The bills have a number of important patient protections, including requirements to improve patient understanding and comparisons of insurance plans’ medication coverage and out-of-pocket costs. Limits on formulary changes outside of a health plan’s enrollment period are included, as is a requirement for a medication transition period for patients who change insurance plans or policies.

And finally, the bill bars prior authorization for drugs that are included on a health plan’s formulary, turning PA into a retrospective, quality assurance process.

The bills have drawn significant, vocal opposition from both health plans and pharmaceutical benefit managers (PBMs). Opponents have argued that reform of prior authorization will lead to greater costs and risks to patient safety, arguing that PA serves as a check against physician error in prescribing.

To pass the bill this will require grassroots advocacy on the part of physicians. Legislators need to hear that the current prior authorization is hurting patient care and adding costs. An easy way to do so can be found on the MMA’s website here.   The MMA also has started a new website – www.fixPAnow.org - that offers a complete list of coalition members and the latest news on the effort to patients better by reforming prior authorization.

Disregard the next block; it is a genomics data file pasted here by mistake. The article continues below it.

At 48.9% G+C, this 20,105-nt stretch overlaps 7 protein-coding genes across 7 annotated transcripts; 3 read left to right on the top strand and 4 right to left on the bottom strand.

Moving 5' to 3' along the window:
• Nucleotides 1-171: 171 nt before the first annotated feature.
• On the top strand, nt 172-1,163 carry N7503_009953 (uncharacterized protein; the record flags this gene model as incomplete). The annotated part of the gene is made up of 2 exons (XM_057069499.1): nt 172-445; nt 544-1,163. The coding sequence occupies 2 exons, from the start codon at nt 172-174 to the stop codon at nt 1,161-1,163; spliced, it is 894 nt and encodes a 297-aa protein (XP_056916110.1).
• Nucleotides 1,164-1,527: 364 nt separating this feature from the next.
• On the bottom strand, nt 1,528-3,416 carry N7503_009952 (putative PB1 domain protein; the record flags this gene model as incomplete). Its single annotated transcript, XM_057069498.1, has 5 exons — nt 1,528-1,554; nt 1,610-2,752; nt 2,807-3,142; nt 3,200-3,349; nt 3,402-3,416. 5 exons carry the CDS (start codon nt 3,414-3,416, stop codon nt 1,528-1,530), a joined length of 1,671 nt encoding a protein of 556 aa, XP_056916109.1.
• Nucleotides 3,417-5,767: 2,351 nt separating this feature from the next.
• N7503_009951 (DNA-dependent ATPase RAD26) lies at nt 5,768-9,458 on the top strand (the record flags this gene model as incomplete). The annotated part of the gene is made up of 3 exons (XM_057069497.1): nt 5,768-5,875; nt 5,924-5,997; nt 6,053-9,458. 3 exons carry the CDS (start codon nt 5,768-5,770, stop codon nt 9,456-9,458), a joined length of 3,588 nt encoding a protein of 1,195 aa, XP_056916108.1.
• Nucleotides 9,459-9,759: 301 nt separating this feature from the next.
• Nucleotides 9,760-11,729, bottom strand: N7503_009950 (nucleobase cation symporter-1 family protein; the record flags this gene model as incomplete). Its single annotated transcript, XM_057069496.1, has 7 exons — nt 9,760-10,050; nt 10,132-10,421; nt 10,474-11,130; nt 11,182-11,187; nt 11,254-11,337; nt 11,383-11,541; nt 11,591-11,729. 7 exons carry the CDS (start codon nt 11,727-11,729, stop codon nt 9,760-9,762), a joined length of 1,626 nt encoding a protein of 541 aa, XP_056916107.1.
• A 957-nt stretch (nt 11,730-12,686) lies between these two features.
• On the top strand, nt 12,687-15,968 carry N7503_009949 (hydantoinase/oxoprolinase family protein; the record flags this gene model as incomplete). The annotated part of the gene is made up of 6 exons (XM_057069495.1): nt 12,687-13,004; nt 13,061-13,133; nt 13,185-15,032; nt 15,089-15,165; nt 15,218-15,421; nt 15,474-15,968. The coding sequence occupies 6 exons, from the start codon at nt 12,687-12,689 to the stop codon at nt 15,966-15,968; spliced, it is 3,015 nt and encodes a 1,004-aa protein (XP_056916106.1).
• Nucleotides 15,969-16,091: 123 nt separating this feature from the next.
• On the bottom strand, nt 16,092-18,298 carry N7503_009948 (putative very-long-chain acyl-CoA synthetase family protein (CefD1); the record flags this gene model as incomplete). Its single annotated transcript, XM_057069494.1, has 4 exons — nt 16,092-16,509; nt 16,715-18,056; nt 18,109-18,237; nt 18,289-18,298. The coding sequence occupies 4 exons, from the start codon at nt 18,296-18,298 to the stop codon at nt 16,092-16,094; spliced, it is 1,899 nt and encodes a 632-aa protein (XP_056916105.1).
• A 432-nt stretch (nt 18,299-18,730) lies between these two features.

Budget Forecast Paints Rosy Picture

Minnesota Management and Budget (MMB) announced the budget forecast for the upcoming biennium, and the news was good. The February forecast showed a projected surplus of $478 million in the current biennium and growing to $1.87 billion in the 2016-2017 biennium. The most recent surplus grows $832 million from the last forecast announced in December 2014.   The improved forecast can be attributed to both greater than anticipated revenue, as well as lower than expected state spending, particularly in K-12 education.

The good budget news continued in the latest projections for the Health Care Access Fund (HCAF). Due to increased revenue from federal sources, a budget that had been anticipated to fall $62 million into deficit as soon as 2017 has now improved to show surplus dollars until 2019 when the fund is projected to be in balance. The projected surplus in 2017 is expected to reach $13 million, a figure not large enough to trigger an automatic reduction in the provider tax. The provider tax remains on track to be repealed on December 31, 2019.

Physician's Interstate Compact Clears Last Senate Policy Committee

Continuing its steady march through the Senate committee process, the Interstate Medical Licensure Compact passed out of the Senate Judiciary Committee on February 24.   Because the bill has some small costs to the Board of Medical Practice, the bill has now been referred to the Senate Finance Committee.